Shaw: Show us who’s spending the money on campaigns
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I’m not a big R&B fan, but as a good government watchdog I have to appreciate the O’Jays 1974 classic “For the Love of Money,” about the dangers of pursuing “the almighty dollar.”
The song could serve as an anthem for the sorry state of campaign finance today because money is still the driving force in our politics.
As the O’Jays crooned, “Some people got to have it . . . some people really need it.”
And some campaigns definitely get it, in copious amounts, thanks to Citizens United, the Supreme Court’s controversial 2010 decision opening the floodgates to virtually unlimited political expenditures by corporations, unions, nonprofits and others.
Here in Illinois, the contribution limits for which reformers fought hard have been circumvented in every major election since their adoption six years ago.
The landscape has indeed changed, so reform efforts have to change too if we’re ever going to limit the corrupting influence of money in politics.
One new battleground is the fight for more disclosure, so at least we can “follow the money,” according to a panel of experts who enlightened us recently at Standing Up to Special Interests, a forum sponsored by the Illinois Campaign for Political Reform.
My takeaway: There’s a lot of disclosure, but not enough.
On the federal level, the most glaring deficiency is that politically active nonprofits don’t have to reveal their donors. This so-called “dark money” exceeded $400 million in the 2012 presidential election.
That lack of transparency has to end.
Illinois has its own blind spots: In some cases we have to wait months — often until after an election —to get independent expenditure details for a campaign season.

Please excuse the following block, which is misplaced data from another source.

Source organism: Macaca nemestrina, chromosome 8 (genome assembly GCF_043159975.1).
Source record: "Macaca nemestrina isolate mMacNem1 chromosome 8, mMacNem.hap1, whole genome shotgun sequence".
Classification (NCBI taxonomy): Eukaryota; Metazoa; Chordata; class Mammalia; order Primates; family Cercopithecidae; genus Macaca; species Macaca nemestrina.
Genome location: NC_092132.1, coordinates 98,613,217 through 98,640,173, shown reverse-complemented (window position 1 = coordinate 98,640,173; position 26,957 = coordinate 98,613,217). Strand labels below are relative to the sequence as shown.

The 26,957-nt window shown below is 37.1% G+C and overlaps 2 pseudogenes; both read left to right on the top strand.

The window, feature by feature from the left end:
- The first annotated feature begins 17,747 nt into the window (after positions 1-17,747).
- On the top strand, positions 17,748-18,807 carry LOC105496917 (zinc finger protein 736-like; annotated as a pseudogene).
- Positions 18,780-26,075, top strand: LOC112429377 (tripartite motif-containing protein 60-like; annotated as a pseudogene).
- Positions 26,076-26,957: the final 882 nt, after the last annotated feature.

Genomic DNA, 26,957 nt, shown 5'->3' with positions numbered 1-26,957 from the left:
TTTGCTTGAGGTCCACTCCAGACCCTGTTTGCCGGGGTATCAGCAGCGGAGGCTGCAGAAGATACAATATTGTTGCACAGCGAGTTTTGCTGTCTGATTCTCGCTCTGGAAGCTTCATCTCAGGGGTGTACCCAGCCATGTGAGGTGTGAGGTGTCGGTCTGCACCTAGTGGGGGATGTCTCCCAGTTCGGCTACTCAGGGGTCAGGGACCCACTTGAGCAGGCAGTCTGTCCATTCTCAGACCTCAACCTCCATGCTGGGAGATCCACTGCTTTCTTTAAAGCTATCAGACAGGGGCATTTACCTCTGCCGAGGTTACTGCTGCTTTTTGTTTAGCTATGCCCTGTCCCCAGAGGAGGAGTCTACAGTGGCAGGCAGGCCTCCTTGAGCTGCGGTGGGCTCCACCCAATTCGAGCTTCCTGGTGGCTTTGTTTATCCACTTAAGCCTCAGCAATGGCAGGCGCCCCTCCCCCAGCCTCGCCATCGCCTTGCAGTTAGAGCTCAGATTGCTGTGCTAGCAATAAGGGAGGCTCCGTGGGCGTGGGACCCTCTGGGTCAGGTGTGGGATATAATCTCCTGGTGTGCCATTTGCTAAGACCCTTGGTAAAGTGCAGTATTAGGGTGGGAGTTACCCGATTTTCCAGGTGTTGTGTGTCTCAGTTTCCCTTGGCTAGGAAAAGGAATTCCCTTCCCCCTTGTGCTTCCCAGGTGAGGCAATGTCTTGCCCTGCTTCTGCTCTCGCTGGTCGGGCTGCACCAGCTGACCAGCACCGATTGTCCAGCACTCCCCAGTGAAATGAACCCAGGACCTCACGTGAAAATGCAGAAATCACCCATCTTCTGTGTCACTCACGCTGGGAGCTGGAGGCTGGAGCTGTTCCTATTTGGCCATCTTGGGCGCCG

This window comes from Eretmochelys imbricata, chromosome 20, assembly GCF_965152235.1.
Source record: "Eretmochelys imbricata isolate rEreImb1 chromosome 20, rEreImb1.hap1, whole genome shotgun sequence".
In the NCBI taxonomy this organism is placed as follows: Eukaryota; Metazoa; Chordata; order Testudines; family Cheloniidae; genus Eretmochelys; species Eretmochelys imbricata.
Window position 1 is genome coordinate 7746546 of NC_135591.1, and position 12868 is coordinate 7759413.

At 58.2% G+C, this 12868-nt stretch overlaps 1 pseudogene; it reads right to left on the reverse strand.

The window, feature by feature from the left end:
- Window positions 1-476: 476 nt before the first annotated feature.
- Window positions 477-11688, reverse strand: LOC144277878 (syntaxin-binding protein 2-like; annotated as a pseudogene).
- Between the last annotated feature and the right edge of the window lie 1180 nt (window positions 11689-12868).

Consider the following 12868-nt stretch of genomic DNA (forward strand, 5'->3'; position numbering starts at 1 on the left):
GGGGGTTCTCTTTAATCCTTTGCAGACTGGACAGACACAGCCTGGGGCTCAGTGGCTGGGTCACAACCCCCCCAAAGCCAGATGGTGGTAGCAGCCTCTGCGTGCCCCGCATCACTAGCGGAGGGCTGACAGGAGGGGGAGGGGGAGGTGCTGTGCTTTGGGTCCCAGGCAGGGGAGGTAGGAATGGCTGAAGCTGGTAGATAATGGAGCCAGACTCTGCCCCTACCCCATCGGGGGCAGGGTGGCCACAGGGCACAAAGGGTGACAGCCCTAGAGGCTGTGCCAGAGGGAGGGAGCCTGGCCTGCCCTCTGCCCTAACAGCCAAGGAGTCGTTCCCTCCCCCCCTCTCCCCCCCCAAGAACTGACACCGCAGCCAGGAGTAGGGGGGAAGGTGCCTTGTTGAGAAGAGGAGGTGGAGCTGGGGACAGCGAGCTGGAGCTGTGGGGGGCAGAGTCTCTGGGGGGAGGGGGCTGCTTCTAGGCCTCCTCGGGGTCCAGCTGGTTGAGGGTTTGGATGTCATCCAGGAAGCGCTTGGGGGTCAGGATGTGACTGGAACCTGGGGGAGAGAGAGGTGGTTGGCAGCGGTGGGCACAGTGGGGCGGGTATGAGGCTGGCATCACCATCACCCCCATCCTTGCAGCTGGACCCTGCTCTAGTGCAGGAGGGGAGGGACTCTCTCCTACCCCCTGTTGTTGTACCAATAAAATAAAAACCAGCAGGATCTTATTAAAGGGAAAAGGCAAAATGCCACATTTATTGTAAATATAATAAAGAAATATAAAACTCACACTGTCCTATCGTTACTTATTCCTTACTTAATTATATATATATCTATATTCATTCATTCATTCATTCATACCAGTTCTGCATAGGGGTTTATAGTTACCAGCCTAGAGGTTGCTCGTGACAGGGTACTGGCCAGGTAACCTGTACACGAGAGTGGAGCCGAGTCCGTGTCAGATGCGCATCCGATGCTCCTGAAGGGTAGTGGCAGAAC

Legislation authored by ICPR would require spending reports within days.
It should pass, and Gov. Rauner should sign it.
Panelists at the ICPR forum also lamented the failure of election officials to adequately enforce disclosure laws.
That has to change.
And even disclosures can be opaque: Individual contributions are logged but individual contributors are not, making it hard to establish patterns.
One solution: Give every donor an ID number that accompanies every contribution so it’s easier to identify and aggregate individual giving.
“But disclosure by itself is not enough,” says ICPR executive director David Melton.
He’s also pushing public financing coupled with voluntary spending limits. The model program is New York City, where a pot of public money is used to match small individual donations.
In a February advisory referendum, Chicago voters supported small-donor matching programs, and now ICPR and Common Cause Illinois are exploring pilot programs in the city and a few suburbs.
In Citizens United, the Supreme Court equated political money with free speech. Carrying the analogy a step further, small-donor matching programs can lift the voices of everyday people so they’re not drowned out by special interests.
Sadly, big money will continue to be the loudest voice in our elections unless Supreme Court turnover creates a new majority, or there’s a constitutional amendment overriding the Citizens United decision.
Neither is imminent, so let’s fight now for what’s realistic: More disclosure, better enforcement and public financing initiatives.
German statesman Otto von Bismarck put it this way more than a century ago: “Politics is the art of the possible.”
That’s just as true today.
Andy Shaw is President & CEO of the Better Government Association.